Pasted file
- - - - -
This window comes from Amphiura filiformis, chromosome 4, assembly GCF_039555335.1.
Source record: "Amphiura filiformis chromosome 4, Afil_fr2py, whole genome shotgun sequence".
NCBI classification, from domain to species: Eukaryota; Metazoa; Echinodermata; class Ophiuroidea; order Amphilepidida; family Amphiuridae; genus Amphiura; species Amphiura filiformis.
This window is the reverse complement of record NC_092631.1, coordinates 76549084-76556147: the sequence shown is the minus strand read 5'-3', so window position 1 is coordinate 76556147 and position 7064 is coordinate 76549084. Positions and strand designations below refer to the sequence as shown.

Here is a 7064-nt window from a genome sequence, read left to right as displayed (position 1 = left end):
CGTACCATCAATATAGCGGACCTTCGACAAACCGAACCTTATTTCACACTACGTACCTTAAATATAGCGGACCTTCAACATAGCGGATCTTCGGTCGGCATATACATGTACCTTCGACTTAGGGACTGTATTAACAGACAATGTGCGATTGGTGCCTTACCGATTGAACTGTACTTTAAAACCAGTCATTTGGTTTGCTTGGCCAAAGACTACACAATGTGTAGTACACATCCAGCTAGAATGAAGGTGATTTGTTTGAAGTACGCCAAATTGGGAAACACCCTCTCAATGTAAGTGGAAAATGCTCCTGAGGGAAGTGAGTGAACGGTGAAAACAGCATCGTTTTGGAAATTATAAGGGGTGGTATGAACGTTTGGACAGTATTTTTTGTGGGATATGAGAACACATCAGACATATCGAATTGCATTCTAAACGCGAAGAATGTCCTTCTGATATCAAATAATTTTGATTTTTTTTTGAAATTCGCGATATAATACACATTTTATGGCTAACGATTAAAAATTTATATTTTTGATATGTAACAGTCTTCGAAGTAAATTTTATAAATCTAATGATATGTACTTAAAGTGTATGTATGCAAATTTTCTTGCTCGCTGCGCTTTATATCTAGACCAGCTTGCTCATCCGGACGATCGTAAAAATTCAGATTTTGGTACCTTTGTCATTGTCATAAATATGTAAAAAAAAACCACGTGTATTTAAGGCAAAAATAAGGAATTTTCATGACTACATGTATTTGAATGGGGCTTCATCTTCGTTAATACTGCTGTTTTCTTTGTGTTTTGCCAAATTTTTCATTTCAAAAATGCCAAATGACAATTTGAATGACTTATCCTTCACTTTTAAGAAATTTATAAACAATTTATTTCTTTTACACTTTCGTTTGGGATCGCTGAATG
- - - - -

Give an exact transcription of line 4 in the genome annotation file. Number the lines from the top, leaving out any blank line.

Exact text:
This window is the reverse complement of record NC_092631.1, coordinates 76549084-76556147: the sequence shown is the minus strand read 5'-3', so window position 1 is coordinate 76556147 and position 7064 is coordinate 76549084. Positions and strand designations below refer to the sequence as shown.